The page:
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A contractor invoice is a document through which a contractor bills an individual or company for the services or supplies he provided. Typically, this invoice lists the exact quantity of supplies a person provided, hourly rate charges, or flat-rate fees. Usually, a contractor invoice also includes information about the contractor's terms of payment. For example, it may state that the recipient of the invoice has a particular number of days in which to pay the amount listed on the invoice. It may list the acceptable methods of payment as well.
Contractors are not employees, so they typically do not depend on automatic payment through a company’s payroll system. Essentially, they are independent workers who are self-employed. To receive payment for the services he offers, a contractor usually prepares a contractor invoice and submits it to his client. For example, a person may prepare a contractor invoice for his clients if he is a builder, electrician, freelance writer, or plumber. Even a handyman may prepare contractor invoices in some cases.
The information a person includes when he prepares a contractor invoice may depend on the type of works he does. Typically, however, a contractor invoice should include that contractor’s name or business name and the address and phone number through which he can be contacted in relation to the invoice; some contractors list their e-mail addressed as well. Often, this type of invoice also includes information about the person or company responsible for paying the invoice. For example, it may include the recipient’s name or business name, address, and phone number. It may also include the name of the contractor’s contact person at the company.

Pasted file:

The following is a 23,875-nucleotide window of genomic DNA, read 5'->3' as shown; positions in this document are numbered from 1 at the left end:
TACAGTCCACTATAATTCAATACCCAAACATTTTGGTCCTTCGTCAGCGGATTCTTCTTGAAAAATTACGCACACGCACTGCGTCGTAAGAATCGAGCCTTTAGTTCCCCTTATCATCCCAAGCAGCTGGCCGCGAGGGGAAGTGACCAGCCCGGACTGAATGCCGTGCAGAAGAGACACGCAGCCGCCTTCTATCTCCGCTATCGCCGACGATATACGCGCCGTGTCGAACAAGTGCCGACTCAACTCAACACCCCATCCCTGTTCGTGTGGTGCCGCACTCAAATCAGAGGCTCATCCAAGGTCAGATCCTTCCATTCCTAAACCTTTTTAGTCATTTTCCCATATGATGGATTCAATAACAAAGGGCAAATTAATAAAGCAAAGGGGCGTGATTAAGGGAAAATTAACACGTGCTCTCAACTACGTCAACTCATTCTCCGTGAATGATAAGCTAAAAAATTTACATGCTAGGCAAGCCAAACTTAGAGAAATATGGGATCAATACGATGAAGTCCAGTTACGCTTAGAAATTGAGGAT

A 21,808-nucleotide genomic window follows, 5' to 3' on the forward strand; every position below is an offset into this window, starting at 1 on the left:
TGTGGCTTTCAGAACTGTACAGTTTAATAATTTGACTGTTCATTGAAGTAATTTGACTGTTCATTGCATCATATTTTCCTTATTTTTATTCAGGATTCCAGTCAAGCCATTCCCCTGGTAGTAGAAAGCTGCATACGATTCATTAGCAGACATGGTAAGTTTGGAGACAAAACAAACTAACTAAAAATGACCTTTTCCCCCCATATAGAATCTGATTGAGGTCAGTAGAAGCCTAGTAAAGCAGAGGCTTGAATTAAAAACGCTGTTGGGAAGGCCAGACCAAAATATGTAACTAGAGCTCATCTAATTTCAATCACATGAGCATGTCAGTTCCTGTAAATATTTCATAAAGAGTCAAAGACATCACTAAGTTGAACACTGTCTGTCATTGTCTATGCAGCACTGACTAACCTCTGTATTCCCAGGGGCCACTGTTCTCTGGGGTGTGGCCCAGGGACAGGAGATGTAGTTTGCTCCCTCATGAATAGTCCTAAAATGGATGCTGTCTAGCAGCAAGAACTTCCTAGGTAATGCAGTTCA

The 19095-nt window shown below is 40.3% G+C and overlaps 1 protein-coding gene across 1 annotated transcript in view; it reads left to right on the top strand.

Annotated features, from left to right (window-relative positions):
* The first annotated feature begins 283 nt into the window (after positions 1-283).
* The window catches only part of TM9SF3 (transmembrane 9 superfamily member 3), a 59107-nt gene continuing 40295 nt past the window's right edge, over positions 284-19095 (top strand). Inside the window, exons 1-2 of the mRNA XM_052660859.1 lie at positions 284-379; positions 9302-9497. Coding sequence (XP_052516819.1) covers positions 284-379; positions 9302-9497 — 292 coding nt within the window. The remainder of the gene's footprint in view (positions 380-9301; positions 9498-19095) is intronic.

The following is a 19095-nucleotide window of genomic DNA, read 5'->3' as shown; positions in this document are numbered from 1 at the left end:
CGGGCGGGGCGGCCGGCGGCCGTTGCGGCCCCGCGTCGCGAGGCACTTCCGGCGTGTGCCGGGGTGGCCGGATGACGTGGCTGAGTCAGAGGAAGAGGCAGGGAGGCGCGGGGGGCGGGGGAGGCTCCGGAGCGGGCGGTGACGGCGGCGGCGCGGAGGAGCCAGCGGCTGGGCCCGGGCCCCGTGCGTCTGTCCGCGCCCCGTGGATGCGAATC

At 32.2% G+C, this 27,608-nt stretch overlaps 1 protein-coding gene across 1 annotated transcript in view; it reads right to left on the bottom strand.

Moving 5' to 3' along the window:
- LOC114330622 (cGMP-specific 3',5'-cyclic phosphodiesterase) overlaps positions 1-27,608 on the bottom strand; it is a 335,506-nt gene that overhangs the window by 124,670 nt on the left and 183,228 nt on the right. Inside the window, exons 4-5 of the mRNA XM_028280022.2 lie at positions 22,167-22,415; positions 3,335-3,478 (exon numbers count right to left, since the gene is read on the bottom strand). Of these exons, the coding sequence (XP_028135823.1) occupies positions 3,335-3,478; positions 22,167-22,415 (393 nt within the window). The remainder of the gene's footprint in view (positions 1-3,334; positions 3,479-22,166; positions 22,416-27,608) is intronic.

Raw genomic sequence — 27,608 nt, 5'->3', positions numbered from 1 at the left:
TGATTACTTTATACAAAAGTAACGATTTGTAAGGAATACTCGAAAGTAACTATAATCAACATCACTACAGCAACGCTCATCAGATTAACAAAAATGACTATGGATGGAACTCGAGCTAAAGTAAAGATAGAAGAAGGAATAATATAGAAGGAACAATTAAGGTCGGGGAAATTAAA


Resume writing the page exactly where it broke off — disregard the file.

The entries that are on a contractor invoice may depend on the type of business the contractor runs. For example, a contractor involved in the construction industry may have blanks for supplies and labor on his invoice. A freelance writer many not list supplies on his invoice, but may have blanks for hourly writing fees or flat-rate writing work instead. If a contractor sometimes charges a flat rate but may also charge hourly rates for some of his clients, he may have blanks for both flat-rate services and hourly fees on his invoice. Additionally, a contractor may have blanks for entering tax charges and special fees on his invoice.
A contractor's invoice usually includes information about when an invoice is generated and when it is due. For example, a contractor's invoice may list the date on which the contractor prepared the invoice as well as the date on which the payment is due. It may also include the terms the contractor has set for payment. It may, for instance, state that the invoice is due upon receipt or within a particular number of days of receiving it. Additionally, it may list the forms of payment the contractor is willing to accept.
@Markerrag -- It is true that there are some contractor invoices that are chock full of fiction. No denying it. However, most contractors are good people and aren't out to rip off anyone.
How can you tell the good contractors from the bad ones? Ask for some Recommendations. Word of mouth referrals are probably the best way to find a good contractor.
I have dealt with some contractors invoices that are so padded with expenses that they are borderline illegal. You should always look at these closely and ask questions when necessary so that you make sure you are not getting cheated.
It is a true but unfortunate fact of life that there are a lot of contractors out there who do pad expenses and whatever else they can get away with to make a buck. Those invoice can be confusing and I am afraid that is often by design. It is easier to hide things amongst the complexities.
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